The fashion industry now faces a paradox in its business model — outdated formats despite cutting-edge products.“Fashion is still a very old-fashioned industry in its business model and the way that products are made,” Wang said. “That has surprised me for many years. On the one hand, it has the latest materials, but on the other hand, it still has a very old-fashioned supply chain. Why is it that we haven’t seen this transformation? I think there’s great potential, especially in how we can use technology and algorithms to fight the overstock problems fashion is facing to produce for demand.”
As brands in China implement tech-focused changes in design, sales, and production, how they announce these digital innovations within the larger sustainability conversation will be noteworthy. By detailing how digital innovation can allow an authentic focus on achievable and sustainable implementation, a brand can blend technology and sustainability more easily.
Mei Mei Ding, CEO of the China-based market development group DFO International, noted that tying up these sectors can help build unity. For Ding, Chinese consumers and opinion leaders are becoming more conscious about this topic. “Sustainability is a lifestyle choice now,” she said, “so digitally promoting these messages can help build a strong community amongst customers.”
Local designer Angel Chen said that the way she’s trying to implement technology to support sustainable efforts means having to look at a bigger question for fashion — how to balance the development of technology with environmental wellness. “We want our consumers to be aware of the environment that we all depend upon,” she said. “We also want to convince people that everything we do for sustainability is meaningful through the brand message that we carry out.”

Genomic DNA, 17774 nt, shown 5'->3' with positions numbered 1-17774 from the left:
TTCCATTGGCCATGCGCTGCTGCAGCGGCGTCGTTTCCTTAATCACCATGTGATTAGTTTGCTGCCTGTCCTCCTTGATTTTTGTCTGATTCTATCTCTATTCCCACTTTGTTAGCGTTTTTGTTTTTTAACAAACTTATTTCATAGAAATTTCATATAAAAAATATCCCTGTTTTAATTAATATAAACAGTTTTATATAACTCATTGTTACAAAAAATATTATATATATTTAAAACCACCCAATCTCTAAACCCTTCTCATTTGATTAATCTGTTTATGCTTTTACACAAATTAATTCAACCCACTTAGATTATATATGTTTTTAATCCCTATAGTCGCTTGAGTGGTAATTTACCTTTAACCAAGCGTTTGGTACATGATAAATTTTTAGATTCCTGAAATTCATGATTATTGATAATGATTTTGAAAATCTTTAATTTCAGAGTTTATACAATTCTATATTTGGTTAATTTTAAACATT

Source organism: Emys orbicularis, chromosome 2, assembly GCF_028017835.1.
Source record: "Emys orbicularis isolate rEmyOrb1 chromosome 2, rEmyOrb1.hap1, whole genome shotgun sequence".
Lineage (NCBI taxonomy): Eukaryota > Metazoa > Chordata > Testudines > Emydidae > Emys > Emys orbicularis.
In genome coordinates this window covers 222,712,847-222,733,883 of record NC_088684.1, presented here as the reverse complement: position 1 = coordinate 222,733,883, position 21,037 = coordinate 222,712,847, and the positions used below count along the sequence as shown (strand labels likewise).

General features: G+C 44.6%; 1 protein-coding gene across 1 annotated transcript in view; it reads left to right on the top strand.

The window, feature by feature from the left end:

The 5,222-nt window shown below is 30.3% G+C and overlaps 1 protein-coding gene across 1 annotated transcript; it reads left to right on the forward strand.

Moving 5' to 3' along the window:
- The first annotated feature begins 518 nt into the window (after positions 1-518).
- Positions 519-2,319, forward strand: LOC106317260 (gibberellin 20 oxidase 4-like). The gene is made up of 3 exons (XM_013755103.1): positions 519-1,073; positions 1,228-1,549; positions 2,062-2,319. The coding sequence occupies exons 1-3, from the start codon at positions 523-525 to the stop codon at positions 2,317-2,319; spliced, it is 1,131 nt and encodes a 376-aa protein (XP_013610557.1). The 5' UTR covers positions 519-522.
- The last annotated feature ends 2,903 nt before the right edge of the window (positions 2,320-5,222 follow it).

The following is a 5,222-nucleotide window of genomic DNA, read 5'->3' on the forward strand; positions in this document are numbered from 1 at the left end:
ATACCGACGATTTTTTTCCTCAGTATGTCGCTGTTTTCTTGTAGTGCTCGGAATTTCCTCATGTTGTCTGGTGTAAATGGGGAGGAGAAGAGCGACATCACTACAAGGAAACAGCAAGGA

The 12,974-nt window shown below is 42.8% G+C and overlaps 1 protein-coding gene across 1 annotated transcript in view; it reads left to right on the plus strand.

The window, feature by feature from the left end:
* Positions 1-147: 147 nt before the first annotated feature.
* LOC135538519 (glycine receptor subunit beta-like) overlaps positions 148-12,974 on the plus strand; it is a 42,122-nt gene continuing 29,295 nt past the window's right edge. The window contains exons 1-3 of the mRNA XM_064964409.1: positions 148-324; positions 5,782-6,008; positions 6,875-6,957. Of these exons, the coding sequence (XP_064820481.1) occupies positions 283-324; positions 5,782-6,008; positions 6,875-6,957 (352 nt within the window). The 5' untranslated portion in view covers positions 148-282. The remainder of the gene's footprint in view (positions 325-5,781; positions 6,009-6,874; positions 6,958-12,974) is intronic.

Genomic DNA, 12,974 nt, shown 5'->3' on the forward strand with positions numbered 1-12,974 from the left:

COVID-19 has heightened the world’s focus on environmental concerns even more, so a brand must learn how to enmesh their company vision of sustainability with its fundamental ethos.
How technology can differentiate your brand
The opportunities technology offers across all aspects of luxury fashion innovation is wide-ranging, but Ding offered several bits of practical advice. In terms of sales, she said that “digital options for selling a collection can cut down on air travel and other costs, which helps build sustainability,” also adding that ”optimizing packaging can cut down waste and increase your level of sustainability.” Finally, she highlighted the need to be “smart about materials and to explore new possibilities.”
For Morten, sustainability needs to be a vital principle of luxury brands, and once this is accepted, technological opportunities will follow. “How do you differentiate yourself as a brand with a more authentic language? It seems now that consumers are asking brands for more authentic communication about what their purpose is,” he said. “In that communication, there’s a space for sustainability and authentic messaging: who they are as a brand and how sustainability merges into that.”
These technologies could make China’s luxury fashion market more sustainable across all aspects of its life cycle. That industry, with its damaging carbon footprint, is currently in full crisis mode. But China can take this opportunity to become a forerunner in responsible sustainability practices by implementing technology that could future-proof the luxury fashion business.